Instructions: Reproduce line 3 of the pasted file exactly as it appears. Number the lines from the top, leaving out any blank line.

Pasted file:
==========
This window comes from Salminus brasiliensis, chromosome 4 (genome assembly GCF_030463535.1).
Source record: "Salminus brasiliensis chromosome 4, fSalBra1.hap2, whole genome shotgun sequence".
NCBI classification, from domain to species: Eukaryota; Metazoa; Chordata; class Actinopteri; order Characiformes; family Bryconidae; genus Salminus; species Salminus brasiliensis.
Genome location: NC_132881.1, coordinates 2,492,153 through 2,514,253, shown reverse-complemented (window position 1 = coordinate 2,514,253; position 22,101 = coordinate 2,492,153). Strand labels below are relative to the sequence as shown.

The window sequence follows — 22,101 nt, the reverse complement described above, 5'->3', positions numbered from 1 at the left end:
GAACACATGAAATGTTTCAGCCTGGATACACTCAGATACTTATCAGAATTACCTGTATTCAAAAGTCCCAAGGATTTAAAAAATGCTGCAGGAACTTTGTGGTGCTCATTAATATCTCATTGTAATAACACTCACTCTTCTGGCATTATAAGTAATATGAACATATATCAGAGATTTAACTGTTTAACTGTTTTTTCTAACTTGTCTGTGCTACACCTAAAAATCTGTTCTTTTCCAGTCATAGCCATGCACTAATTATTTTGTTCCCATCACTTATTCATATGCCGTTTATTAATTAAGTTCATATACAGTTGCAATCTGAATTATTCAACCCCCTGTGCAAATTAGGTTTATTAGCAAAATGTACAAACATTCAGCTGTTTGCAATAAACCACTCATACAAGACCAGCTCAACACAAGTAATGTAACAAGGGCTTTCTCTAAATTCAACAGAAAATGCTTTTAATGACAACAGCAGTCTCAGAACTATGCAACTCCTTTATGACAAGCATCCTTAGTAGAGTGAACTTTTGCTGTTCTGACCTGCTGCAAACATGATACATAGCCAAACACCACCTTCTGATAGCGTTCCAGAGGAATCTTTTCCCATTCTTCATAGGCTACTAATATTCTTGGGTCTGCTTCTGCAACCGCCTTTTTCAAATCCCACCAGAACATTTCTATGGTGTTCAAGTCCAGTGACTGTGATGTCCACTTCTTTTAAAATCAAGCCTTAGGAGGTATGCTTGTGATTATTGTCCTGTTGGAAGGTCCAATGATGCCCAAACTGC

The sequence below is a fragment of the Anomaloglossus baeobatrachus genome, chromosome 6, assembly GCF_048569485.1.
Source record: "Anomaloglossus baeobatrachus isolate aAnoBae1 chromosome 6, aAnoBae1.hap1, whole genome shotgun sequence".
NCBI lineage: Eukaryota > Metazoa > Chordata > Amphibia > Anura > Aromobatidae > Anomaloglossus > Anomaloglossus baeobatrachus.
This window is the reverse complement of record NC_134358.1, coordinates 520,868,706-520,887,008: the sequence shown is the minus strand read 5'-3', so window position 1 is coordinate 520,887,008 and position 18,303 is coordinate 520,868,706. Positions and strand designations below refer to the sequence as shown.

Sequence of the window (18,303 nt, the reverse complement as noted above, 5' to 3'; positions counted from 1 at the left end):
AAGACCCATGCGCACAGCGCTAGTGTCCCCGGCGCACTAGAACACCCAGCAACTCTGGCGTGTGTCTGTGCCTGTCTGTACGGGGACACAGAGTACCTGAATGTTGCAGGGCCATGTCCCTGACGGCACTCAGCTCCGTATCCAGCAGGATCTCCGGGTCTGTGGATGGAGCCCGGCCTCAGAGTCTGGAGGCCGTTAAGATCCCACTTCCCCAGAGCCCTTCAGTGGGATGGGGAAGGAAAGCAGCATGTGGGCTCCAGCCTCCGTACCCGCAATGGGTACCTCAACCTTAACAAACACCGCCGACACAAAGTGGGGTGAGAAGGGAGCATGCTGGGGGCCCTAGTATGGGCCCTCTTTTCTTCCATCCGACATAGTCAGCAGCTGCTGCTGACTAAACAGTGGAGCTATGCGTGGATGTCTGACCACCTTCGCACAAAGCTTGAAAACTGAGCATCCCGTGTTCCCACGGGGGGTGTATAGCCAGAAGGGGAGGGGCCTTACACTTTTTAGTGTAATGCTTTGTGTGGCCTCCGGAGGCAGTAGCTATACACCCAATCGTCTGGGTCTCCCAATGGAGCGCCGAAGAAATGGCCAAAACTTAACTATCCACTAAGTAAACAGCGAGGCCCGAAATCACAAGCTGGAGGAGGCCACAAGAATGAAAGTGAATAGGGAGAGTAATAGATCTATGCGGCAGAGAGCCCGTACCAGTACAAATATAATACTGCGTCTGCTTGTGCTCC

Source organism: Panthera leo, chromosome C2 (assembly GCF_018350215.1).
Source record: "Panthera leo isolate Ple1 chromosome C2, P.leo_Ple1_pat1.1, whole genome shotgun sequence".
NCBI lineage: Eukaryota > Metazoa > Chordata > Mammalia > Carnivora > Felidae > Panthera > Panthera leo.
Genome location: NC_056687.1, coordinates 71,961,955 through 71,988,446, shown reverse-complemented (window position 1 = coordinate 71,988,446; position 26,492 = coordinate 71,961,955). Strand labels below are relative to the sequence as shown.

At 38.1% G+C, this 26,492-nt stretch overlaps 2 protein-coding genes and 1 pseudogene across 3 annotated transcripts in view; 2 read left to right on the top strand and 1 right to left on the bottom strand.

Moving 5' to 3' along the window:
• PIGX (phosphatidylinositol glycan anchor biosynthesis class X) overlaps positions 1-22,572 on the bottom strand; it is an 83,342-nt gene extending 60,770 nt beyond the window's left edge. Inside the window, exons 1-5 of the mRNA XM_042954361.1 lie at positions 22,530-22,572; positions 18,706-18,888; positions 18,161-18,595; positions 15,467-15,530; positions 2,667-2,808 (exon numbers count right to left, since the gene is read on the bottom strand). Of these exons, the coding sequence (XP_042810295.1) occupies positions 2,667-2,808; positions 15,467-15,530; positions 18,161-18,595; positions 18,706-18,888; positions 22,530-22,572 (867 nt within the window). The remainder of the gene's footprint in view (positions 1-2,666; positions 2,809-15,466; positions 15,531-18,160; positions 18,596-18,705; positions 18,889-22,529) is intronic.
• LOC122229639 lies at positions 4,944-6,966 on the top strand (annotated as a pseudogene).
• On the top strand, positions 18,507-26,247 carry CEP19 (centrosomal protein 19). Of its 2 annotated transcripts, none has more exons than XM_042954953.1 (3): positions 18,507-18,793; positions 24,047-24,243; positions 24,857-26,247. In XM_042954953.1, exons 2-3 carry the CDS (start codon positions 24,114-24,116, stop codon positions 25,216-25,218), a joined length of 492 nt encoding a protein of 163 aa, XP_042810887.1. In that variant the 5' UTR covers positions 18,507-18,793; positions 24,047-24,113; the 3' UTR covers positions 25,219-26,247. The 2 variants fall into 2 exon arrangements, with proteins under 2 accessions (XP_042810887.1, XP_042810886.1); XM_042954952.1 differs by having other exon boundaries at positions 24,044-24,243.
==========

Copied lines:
NCBI classification, from domain to species: Eukaryota; Metazoa; Chordata; class Actinopteri; order Characiformes; family Bryconidae; genus Salminus; species Salminus brasiliensis.